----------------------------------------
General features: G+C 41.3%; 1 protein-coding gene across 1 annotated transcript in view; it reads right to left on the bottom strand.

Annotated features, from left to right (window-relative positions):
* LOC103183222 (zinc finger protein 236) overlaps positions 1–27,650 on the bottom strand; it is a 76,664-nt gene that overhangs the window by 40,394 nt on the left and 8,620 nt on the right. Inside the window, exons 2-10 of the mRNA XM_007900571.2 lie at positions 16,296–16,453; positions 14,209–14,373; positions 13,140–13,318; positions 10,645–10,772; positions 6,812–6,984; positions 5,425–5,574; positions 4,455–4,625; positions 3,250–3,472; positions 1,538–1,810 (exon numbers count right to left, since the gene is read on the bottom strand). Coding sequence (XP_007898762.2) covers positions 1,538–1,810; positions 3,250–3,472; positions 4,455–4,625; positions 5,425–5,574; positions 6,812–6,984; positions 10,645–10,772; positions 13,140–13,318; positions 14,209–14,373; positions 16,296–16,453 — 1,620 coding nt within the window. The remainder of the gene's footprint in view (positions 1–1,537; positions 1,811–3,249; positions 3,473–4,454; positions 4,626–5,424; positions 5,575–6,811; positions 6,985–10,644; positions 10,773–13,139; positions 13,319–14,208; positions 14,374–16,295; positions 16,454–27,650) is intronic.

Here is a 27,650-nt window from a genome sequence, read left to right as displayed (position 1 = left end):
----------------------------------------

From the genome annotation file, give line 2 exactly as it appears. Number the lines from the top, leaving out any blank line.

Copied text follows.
Annotated features, from left to right (window-relative positions):